Archive for September, 2013
There is no story behind this recipe. I was just lying in bed, searching for recipes on my wife’s ipad when I came across it. I had the ingredients so I made them. You really don’t need to flatten them but with so many floaties in them, they don’t flatten out very much and come out pretty rounded.
Somewhere on the Internet
¾ cup unsalted butter, softened
½ cup light brown sugar, packed
1 large egg
1 teaspoon vanilla extract
½ teaspoon almond extract
1¼ cups all-purpose flour
¼ teaspoon salt
1 cup almonds, finely chopped
1 cup shredded coconut, unsweetened (I used sweetened)
1 cup mini chocolate chips
Heat oven to 350 degrees.
In a large bowl, using an electric mixer, cream together the butter and sugar until light and fluffy, about 3 minutes.
Mix in the egg, vanilla, and almond extract. Beat until well blended.
In a small bowl, whisk together flour and salt. Add to butter mixture. Beat until just incorporated.
Stir in almonds, coconut, and chocolate chips.
Scoop 2 tablespoon balls and place each about 1 inch apart on a parchment-lined or nonstick baking sheet. Flatten with fork, fingertips or bottom of a glass, coated with butter and dipped into sugar before each flattening.
Bake 10-12 minutes or until bottoms are golden brown.
Let sit for a few minutes then transfer to a cooling rack.
Not too sweet.
Consider using coconut flavoring in addition to or in place of the almond extract.
I look at myself as being culturally sensitive as a result of being exposed to many different cultures, especially while living in this wonderfully diverse community.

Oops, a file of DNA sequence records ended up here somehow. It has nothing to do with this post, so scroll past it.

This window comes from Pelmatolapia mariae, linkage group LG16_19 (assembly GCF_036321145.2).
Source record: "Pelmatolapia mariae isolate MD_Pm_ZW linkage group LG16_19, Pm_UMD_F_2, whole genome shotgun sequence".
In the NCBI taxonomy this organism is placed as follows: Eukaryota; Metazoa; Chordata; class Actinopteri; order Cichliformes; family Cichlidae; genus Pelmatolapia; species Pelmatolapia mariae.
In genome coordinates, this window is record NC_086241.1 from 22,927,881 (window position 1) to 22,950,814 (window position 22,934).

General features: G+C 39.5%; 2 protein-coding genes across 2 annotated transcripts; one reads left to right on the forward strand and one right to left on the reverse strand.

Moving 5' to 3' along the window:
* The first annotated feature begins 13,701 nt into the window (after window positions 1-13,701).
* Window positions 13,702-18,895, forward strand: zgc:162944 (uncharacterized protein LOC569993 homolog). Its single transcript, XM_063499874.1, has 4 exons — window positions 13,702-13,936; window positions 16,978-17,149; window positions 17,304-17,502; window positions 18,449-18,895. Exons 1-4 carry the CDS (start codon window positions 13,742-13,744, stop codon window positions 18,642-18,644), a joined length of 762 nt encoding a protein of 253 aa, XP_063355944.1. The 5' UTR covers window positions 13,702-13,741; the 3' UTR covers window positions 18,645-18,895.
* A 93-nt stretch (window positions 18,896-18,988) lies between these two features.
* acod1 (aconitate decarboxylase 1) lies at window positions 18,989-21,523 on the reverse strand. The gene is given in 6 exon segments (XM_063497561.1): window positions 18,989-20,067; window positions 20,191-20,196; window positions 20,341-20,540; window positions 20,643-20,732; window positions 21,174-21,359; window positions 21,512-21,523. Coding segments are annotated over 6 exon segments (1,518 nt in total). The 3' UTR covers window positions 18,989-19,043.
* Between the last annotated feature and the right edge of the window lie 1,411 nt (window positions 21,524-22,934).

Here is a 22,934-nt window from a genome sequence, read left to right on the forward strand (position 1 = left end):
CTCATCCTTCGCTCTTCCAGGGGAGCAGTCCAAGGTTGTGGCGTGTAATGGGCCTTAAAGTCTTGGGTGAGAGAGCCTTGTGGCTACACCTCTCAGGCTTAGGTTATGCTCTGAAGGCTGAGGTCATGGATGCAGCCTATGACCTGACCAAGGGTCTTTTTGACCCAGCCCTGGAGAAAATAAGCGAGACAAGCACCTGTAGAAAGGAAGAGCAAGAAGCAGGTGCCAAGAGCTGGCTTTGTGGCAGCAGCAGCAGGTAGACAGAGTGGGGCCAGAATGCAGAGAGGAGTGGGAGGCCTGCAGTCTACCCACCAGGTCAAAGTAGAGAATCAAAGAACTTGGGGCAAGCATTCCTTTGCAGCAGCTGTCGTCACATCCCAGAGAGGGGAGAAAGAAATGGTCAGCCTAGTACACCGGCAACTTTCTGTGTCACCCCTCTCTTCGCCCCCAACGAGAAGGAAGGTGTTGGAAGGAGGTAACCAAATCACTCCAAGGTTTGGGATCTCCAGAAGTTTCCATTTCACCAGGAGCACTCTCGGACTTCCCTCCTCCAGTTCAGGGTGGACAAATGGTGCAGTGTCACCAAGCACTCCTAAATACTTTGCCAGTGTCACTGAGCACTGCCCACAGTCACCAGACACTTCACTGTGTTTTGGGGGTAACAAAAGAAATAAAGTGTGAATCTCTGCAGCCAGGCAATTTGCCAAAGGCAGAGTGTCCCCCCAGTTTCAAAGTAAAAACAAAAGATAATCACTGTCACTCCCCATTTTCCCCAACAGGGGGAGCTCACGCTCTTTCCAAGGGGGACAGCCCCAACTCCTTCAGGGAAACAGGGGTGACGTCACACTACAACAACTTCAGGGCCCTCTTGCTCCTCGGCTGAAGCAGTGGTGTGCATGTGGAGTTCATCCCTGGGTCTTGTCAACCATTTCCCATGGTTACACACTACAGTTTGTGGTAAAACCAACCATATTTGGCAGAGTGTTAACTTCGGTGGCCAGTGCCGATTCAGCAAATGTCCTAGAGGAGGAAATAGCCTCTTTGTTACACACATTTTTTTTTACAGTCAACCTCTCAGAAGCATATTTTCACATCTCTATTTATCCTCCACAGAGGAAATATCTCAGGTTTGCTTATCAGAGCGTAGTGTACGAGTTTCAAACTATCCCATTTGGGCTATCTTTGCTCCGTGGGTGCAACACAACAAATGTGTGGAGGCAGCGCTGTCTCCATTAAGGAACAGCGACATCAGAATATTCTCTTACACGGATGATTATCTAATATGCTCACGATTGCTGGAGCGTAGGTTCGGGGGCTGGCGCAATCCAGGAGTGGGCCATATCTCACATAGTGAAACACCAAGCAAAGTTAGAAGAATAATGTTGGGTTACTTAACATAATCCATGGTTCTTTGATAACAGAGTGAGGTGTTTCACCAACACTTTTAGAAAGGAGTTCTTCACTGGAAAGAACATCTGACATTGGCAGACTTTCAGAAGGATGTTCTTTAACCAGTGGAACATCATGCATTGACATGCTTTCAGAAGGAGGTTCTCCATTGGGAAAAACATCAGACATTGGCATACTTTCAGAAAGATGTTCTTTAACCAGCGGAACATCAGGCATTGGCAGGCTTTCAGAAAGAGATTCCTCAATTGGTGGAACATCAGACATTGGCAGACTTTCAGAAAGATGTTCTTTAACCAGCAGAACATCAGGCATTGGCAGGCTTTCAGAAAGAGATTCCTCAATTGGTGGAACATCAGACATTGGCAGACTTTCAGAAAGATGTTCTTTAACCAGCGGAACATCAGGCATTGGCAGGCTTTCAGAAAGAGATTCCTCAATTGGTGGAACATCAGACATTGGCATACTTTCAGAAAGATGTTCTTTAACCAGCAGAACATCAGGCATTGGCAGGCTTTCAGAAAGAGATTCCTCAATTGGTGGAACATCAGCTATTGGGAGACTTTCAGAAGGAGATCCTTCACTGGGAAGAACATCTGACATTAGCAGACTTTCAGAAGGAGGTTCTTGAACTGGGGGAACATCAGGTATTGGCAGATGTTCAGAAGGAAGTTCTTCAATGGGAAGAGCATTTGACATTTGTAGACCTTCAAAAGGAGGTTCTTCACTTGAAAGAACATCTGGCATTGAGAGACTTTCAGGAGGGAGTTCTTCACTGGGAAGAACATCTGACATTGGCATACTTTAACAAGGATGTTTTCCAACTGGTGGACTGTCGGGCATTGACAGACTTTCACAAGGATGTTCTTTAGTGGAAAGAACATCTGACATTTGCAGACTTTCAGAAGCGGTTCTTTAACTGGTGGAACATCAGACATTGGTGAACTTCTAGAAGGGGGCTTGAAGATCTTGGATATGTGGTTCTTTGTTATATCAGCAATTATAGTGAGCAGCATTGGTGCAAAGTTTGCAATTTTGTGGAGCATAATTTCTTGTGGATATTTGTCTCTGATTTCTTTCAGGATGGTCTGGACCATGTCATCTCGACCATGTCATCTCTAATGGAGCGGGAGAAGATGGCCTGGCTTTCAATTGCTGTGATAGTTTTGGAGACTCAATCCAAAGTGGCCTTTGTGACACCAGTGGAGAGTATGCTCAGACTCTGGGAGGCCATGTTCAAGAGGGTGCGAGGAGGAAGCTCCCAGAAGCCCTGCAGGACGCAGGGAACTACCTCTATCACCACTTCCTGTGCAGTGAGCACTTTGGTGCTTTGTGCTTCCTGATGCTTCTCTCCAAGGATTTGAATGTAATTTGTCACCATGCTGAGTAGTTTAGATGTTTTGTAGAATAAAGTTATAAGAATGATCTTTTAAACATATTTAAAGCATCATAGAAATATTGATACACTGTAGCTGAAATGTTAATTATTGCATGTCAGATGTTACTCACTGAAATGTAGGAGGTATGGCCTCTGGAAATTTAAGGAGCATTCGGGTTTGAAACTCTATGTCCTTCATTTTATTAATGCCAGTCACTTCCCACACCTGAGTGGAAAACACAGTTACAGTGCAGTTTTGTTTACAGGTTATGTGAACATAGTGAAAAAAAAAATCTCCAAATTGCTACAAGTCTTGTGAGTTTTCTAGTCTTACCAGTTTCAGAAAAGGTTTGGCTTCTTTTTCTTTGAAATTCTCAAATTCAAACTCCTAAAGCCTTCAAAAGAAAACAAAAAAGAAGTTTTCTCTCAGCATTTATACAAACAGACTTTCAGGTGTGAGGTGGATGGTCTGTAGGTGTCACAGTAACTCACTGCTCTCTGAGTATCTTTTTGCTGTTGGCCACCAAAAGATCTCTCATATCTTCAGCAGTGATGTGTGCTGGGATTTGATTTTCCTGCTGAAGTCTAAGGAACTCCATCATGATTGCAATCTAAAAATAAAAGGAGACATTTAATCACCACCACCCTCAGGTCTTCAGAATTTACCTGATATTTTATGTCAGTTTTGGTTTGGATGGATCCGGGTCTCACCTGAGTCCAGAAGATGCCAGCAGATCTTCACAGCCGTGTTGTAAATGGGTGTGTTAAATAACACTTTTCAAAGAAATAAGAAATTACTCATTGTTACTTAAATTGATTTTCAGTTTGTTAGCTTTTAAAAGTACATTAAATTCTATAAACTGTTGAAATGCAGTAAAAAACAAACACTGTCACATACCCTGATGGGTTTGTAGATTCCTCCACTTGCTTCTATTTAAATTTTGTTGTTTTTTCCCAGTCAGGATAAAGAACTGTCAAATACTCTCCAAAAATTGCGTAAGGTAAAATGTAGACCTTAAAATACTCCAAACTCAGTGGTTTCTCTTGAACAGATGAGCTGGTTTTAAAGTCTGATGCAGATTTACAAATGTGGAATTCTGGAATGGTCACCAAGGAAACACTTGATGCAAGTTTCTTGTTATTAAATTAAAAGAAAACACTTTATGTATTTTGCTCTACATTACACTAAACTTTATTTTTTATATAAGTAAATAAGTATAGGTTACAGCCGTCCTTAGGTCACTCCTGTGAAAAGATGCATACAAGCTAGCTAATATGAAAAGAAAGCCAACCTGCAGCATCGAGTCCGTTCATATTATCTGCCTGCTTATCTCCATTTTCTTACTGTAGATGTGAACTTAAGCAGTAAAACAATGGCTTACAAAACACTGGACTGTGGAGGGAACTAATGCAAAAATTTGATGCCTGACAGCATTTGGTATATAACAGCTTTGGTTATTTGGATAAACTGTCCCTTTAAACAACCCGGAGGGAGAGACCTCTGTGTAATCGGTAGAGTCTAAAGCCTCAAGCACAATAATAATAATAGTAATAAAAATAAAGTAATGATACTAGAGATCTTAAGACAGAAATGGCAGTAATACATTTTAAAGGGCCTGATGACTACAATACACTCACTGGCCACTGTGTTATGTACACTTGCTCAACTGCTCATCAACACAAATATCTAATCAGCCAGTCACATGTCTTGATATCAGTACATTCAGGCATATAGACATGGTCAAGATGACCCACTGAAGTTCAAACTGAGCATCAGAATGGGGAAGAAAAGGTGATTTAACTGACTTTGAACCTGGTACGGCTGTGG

Here are three little cases that highlight interesting things I come across as a result of working in a place where people from all around the world come for care.
Deer Blood with Faith
A thirty-year-old Spanish-speaking man came in after having had a seizure. He had a life-long history of seizures. He admitted he quit taking his seizure medicines and instead was taking “sangre de venado” (deer blood.) He insisted it had to be taken “with faith” in order for it to work. Unfortunately, his seizure was evidence it had not worked for him. I prescribed seizure medication and encouraged him to take it.
This piqued my curiosity so I did a web search, which was very interesting. Here is a quote I especially liked from an advertisement selling Sangre de Venado:
“This magnificent formula has been created specially for the person who wants to attract that someone special their way and to get rid of any person who wishes harm to you.”
Cuts His Back for Islam
A twenty-six-year-old man came in bleeding from self-inflicted lacerations on his back. He denied any suicidal intent but said he cut himself as a part of a Muslim ritual. He said he had been doing this to himself since he was twelve. This time, he cut himself a bit too aggressively and had not been able to stop the bleeding.
Examination of his back showed that most of the skin was red and swollen with many small lacerations. In the middle of all that were two large, gaping, bleeding cuts. There were also many scars from previous similar injuries.
He allowed us to suture his wounds and we sent him home.
Here is a Wikipedia link that is interesting. It is very easy to find amazing pictures and videos of men and boys and cutting themselves in observance of this tradition. http://en.wikipedia.org/wiki/Day_of_Ashura